• Cheryl Klein
    2019-05-18 14:50

    One of the strangest and most human stories I've read in a while, this novel starts out like a zombie book (why are the residents of this New Zealand spa town gnawing each other's faces off??) and takes a turn for the existential. Elizabeth Knox is a genius at manipulating point of view, creating a story with a relaxed pace that is somehow also full of twists. The invisible monster wreaking havoc on the survivors of the initial massacre literally feeds off human misery, which is basically how evil works: hurt begets hurt, war begets war. So what are a bunch of ordinary, peace-loving survivors to do? Bury the dead. Feed themselves. Care for each other. This is not, thankfully, a novel of heroes or even big heroic acts (though there are a couple). This is a novel in which the park ranger continues to look after her endangered birds, and the 14-year-old longs to return to his world of video games. The rules of Knox's world are somewhat ambiguous, but don't worry, things are *sort of* explained. Like all the books I love, Wake is about life, is about everything; and it does what it does with simple but sparkling language. Wake will stay with me a long time.

  • Alumine Andrew
    2019-04-25 19:54

    Knox has been a favourite of mine for a long time so I eagerly read this new book. She is amazing, what a great author we have. Her imagination is something else.Wake starts by describing a strange fire seen in a valley. A police officer drives there as the first responder and on the way starts seeing horrible and unexplainable things. People dead and dying from gruesome injuries, cars crashed and abandoned.Things are spinning out of control in this small community. Fourteen survivors emerge, but they don't know what they have survived from. There appears to be an impenetrable, invisible barrier surrounding the small town and many dead citizens inside the area. As they come to terms with their isolation they have to start managing the situation and the way this is portrayed and the characters developed is masterful. Half way through the book you start wondering if this really did happen or could be happening right now. And this is why I think she is such an amazing author, she transports the reader into her world.Really worth reading, highly recommended.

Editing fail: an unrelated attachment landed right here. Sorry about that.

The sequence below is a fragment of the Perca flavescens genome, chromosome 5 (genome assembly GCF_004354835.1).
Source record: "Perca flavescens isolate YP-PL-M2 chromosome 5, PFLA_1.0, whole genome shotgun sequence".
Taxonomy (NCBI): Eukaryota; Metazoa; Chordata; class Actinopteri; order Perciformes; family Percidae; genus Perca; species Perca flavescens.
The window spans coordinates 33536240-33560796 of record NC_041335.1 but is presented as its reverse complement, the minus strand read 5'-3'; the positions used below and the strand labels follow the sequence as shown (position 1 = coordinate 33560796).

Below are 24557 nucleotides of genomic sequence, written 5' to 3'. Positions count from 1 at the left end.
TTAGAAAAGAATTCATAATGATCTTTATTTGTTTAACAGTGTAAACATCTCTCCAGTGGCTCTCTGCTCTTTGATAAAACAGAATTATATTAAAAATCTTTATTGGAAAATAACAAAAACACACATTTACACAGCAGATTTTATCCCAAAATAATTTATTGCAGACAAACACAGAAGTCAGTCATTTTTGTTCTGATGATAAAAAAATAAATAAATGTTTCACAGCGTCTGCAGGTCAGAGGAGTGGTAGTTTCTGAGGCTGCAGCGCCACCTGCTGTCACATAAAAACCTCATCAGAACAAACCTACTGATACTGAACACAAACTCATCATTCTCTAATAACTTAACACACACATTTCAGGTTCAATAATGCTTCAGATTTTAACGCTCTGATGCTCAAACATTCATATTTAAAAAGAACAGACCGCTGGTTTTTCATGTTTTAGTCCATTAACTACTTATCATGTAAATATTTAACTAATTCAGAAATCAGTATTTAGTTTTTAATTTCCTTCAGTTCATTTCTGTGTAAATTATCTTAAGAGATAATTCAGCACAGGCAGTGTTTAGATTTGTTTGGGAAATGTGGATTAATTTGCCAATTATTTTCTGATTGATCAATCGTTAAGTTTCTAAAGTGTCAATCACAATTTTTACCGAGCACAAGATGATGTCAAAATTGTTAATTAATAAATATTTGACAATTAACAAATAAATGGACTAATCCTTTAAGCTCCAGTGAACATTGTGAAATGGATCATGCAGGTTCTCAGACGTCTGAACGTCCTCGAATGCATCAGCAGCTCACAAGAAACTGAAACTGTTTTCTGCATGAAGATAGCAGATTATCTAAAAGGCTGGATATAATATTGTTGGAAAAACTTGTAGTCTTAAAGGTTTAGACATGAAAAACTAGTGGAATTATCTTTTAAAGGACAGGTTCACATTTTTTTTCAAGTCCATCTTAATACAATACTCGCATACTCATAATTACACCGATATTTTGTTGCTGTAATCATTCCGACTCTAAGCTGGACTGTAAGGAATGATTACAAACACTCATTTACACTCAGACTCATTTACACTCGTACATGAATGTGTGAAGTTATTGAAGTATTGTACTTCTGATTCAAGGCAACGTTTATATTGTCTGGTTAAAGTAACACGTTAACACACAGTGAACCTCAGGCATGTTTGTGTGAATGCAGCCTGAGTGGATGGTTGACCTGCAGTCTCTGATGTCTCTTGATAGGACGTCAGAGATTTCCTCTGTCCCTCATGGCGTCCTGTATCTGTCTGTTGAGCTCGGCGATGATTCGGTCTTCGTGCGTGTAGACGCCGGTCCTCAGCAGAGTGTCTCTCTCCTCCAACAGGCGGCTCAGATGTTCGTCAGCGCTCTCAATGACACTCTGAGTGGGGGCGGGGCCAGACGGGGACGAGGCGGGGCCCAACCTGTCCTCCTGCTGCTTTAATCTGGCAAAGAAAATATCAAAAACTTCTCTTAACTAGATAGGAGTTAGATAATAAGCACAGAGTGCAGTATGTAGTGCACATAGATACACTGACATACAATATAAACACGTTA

• Camille
    2019-04-25 15:49

    Wow Elizabeth Knox is a genius. Her writing is brilliant and her imagination is like nothing else. Once again she has conceived of an extraordinary world - this time where 14 normal humans battle to survive in a small Golden Bay community where all but them went simultaneously insane before dying. It is a powerful visual tale and an absolutely compelling plot - i was literally obsessed until I was done. Loved it - as I have almost all her other books which have an element of the supernatural about them. The challenge in reading this book is to actually take your time so you can savour the writing and characterisation. I probably need to read it again soon to achieve this. This would be the most extraordinary film although possibly the horrifying aftermath would be difficult to actually watch.

  • Bronwen Jones
    2019-05-21 17:34

    Oooh, got a wicked book hangover... When you are pushed beyond endurance, the monster comes to feed on your most desperate emotions... A fabulous read. Just lost track a bit of one or two of the peripheral characters now and then, but no biggie. I was lost in the story world.

  • Sean Williams
    2019-04-26 15:32

    Minus half a point for being just a hair too long, but otherwise gripping, full of complex characters, and ideas that pay off exceedingly well. Forget UNDER THE DOME: this is the real deal!

  • Antony Millen
    2019-05-03 15:38